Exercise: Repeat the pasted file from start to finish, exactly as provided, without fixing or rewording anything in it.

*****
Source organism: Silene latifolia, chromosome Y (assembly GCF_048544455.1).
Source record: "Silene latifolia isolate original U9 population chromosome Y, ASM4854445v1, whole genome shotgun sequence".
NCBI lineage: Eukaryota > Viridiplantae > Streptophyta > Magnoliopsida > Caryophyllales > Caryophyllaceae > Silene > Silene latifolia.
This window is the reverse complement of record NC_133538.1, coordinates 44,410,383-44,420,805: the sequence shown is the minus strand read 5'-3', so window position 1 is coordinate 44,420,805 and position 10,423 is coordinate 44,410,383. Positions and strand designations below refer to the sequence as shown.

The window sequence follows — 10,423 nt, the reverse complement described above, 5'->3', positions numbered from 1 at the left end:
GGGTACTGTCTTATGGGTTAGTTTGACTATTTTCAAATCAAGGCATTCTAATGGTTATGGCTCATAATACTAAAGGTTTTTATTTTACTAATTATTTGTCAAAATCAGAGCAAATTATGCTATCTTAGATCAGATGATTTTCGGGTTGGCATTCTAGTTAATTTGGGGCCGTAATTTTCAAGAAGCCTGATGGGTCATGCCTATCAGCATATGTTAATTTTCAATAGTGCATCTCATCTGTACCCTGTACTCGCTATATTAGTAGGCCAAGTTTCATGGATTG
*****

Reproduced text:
Source organism: Silene latifolia, chromosome Y (assembly GCF_048544455.1).
Source record: "Silene latifolia isolate original U9 population chromosome Y, ASM4854445v1, whole genome shotgun sequence".
NCBI lineage: Eukaryota > Viridiplantae > Streptophyta > Magnoliopsida > Caryophyllales > Caryophyllaceae > Silene > Silene latifolia.
This window is the reverse complement of record NC_133538.1, coordinates 44,410,383-44,420,805: the sequence shown is the minus strand read 5'-3', so window position 1 is coordinate 44,420,805 and position 10,423 is coordinate 44,410,383. Positions and strand designations below refer to the sequence as shown.

The window sequence follows — 10,423 nt, the reverse complement described above, 5'->3', positions numbered from 1 at the left end:
GGGTACTGTCTTATGGGTTAGTTTGACTATTTTCAAATCAAGGCATTCTAATGGTTATGGCTCATAATACTAAAGGTTTTTATTTTACTAATTATTTGTCAAAATCAGAGCAAATTATGCTATCTTAGATCAGATGATTTTCGGGTTGGCATTCTAGTTAATTTGGGGCCGTAATTTTCAAGAAGCCTGATGGGTCATGCCTATCAGCATATGTTAATTTTCAATAGTGCATCTCATCTGTACCCTGTACTCGCTATATTAGTAGGCCAAGTTTCATGGATTG